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A model for developing disability confidence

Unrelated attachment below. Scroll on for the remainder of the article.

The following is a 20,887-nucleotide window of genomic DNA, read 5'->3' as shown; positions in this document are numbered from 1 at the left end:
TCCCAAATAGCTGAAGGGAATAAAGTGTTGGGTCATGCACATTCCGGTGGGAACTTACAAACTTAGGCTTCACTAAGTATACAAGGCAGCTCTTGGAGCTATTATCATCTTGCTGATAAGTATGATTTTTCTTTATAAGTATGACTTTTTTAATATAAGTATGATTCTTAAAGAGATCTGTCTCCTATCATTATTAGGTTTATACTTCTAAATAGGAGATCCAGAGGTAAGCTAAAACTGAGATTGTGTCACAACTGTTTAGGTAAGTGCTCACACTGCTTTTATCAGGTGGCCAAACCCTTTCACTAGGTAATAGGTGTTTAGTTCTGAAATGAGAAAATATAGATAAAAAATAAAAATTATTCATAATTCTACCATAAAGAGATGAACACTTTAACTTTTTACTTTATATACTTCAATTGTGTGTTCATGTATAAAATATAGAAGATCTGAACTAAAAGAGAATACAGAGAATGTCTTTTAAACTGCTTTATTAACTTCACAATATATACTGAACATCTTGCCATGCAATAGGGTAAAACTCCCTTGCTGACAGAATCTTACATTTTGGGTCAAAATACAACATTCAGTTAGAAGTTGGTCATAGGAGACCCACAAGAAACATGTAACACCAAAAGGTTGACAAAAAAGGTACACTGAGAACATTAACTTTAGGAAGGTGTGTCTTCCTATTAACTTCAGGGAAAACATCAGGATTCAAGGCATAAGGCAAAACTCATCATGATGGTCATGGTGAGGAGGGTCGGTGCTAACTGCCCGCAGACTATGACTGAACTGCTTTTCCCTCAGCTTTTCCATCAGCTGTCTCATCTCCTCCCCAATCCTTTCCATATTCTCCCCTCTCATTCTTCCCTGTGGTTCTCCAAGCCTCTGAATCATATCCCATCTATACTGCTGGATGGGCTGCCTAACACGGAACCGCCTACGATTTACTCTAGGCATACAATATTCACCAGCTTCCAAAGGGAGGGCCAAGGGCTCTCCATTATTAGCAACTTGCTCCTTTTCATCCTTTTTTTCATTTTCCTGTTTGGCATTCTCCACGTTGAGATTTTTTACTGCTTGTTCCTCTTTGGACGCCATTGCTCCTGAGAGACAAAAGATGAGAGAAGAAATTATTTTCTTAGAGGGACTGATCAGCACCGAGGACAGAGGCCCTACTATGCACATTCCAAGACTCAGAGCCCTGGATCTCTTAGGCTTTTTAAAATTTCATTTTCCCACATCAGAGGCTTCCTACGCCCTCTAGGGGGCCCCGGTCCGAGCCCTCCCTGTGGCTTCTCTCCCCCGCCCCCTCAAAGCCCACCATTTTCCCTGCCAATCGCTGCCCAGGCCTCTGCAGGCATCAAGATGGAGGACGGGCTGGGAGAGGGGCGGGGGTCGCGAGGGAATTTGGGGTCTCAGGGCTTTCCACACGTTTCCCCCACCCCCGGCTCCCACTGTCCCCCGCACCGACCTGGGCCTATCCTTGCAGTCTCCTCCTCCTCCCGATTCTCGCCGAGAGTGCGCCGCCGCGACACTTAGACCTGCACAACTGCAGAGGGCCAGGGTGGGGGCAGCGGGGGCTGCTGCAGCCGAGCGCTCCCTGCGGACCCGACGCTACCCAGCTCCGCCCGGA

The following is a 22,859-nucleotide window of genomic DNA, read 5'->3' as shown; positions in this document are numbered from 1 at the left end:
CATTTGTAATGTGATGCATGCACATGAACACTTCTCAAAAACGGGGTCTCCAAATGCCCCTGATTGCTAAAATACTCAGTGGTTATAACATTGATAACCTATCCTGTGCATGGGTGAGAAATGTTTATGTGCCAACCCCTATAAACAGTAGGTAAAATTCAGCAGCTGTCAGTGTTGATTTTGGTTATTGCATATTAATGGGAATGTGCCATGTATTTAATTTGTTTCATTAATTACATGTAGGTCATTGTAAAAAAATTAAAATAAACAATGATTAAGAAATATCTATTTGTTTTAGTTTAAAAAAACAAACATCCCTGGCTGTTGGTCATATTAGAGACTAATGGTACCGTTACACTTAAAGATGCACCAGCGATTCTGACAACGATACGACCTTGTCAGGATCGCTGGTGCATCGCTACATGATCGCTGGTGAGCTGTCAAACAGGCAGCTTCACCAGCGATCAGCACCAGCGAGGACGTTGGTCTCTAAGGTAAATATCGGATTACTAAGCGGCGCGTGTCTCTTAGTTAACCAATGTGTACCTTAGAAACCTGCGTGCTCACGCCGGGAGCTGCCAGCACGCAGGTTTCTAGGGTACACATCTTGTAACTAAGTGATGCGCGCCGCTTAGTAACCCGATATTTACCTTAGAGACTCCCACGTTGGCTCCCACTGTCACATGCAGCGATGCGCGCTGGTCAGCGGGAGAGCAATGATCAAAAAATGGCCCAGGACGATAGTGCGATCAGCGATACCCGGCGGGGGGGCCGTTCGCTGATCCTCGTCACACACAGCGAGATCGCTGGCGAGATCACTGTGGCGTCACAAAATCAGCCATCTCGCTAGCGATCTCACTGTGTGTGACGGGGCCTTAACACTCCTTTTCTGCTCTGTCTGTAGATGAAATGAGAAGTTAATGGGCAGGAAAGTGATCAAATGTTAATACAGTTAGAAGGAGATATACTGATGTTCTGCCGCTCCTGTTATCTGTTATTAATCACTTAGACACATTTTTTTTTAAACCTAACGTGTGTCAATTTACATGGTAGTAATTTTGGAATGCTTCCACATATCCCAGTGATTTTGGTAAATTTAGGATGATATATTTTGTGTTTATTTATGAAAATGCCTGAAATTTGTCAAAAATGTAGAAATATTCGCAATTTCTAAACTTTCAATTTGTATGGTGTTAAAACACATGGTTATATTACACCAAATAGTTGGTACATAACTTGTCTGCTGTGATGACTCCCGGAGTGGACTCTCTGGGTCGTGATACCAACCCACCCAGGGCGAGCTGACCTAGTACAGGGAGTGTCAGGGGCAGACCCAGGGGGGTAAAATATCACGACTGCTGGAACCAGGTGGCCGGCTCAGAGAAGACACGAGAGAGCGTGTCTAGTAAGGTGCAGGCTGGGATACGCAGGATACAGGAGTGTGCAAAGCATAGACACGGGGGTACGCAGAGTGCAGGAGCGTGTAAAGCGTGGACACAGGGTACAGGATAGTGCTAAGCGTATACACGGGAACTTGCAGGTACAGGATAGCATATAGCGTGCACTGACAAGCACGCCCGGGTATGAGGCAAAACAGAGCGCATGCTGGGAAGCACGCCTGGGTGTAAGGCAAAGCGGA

PURPOSE: Many clinicians, educators, and employers lack disability confidence which can affect their interactions with, and inclusion of people with disabilities. Our objective was to explore how disability confidence developed among youth who volunteered with children who have a disability. METHODS: We conducted 30 in-depth interviews (16 without a disability, 14 with disabilities), with youth aged 15-25. We analyzed our data using an interpretive, qualitative, thematic approach. RESULTS: We identified four main themes that led to the progression of disability confidence including: (1) disability discomfort referring to lacking knowledge about disability and experiencing unease around people with disabilities; (2) reaching beyond comfort zone” where participants increased their understanding of disability and became sensitized to difference; (3) “broadened perspectives” where youth gained exposure to people with disabilities and challenged common misperceptions and stereotypes; and (4) “disability confidence” which includes having knowledge of people with disabilities inclusive and positive attitudes towards them. CONCLUSIONS: Volunteering is one way that can help to develop disability confidence. Youth with and without disabilities both reported a similar process of developing disability confidence; however there were nuances between the two groups. Implications for Rehabilitation The development of disability confidence is important for enhancing the social inclusion of people with disabilities. Volunteering with people who have a disability or a disability different from their own can help to develop disability confidence which involves positive attitudes empathy and appropriate communication skills. Clinicians educators and employers should consider promoting working with disabled people through such avenues as volunteering or service learning to gain disability confidence.